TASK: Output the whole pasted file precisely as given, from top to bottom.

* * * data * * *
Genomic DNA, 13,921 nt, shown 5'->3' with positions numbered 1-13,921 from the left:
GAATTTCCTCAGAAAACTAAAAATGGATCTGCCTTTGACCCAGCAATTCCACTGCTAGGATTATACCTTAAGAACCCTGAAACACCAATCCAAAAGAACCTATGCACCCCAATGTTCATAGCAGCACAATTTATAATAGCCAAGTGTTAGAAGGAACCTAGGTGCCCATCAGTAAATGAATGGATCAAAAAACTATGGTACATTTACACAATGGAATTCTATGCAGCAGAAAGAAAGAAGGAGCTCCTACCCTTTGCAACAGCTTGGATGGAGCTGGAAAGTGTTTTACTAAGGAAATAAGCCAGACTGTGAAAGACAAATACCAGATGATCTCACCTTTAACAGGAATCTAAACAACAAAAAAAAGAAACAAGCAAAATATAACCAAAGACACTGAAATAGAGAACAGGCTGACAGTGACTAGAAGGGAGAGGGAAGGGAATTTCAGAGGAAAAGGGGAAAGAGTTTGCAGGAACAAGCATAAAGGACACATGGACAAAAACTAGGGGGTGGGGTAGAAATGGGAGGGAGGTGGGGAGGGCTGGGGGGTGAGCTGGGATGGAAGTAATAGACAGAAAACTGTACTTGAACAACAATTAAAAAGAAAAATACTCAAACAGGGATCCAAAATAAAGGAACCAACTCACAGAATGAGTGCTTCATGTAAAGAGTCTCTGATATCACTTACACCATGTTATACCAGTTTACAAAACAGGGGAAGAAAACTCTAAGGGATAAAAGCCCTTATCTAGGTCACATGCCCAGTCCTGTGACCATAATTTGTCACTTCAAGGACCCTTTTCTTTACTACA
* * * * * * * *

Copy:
Genomic DNA, 13,921 nt, shown 5'->3' with positions numbered 1-13,921 from the left:
GAATTTCCTCAGAAAACTAAAAATGGATCTGCCTTTGACCCAGCAATTCCACTGCTAGGATTATACCTTAAGAACCCTGAAACACCAATCCAAAAGAACCTATGCACCCCAATGTTCATAGCAGCACAATTTATAATAGCCAAGTGTTAGAAGGAACCTAGGTGCCCATCAGTAAATGAATGGATCAAAAAACTATGGTACATTTACACAATGGAATTCTATGCAGCAGAAAGAAAGAAGGAGCTCCTACCCTTTGCAACAGCTTGGATGGAGCTGGAAAGTGTTTTACTAAGGAAATAAGCCAGACTGTGAAAGACAAATACCAGATGATCTCACCTTTAACAGGAATCTAAACAACAAAAAAAAGAAACAAGCAAAATATAACCAAAGACACTGAAATAGAGAACAGGCTGACAGTGACTAGAAGGGAGAGGGAAGGGAATTTCAGAGGAAAAGGGGAAAGAGTTTGCAGGAACAAGCATAAAGGACACATGGACAAAAACTAGGGGGTGGGGTAGAAATGGGAGGGAGGTGGGGAGGGCTGGGGGGTGAGCTGGGATGGAAGTAATAGACAGAAAACTGTACTTGAACAACAATTAAAAAGAAAAATACTCAAACAGGGATCCAAAATAAAGGAACCAACTCACAGAATGAGTGCTTCATGTAAAGAGTCTCTGATATCACTTACACCATGTTATACCAGTTTACAAAACAGGGGAAGAAAACTCTAAGGGATAAAAGCCCTTATCTAGGTCACATGCCCAGTCCTGTGACCATAATTTGTCACTTCAAGGACCCTTTTCTTTACTACA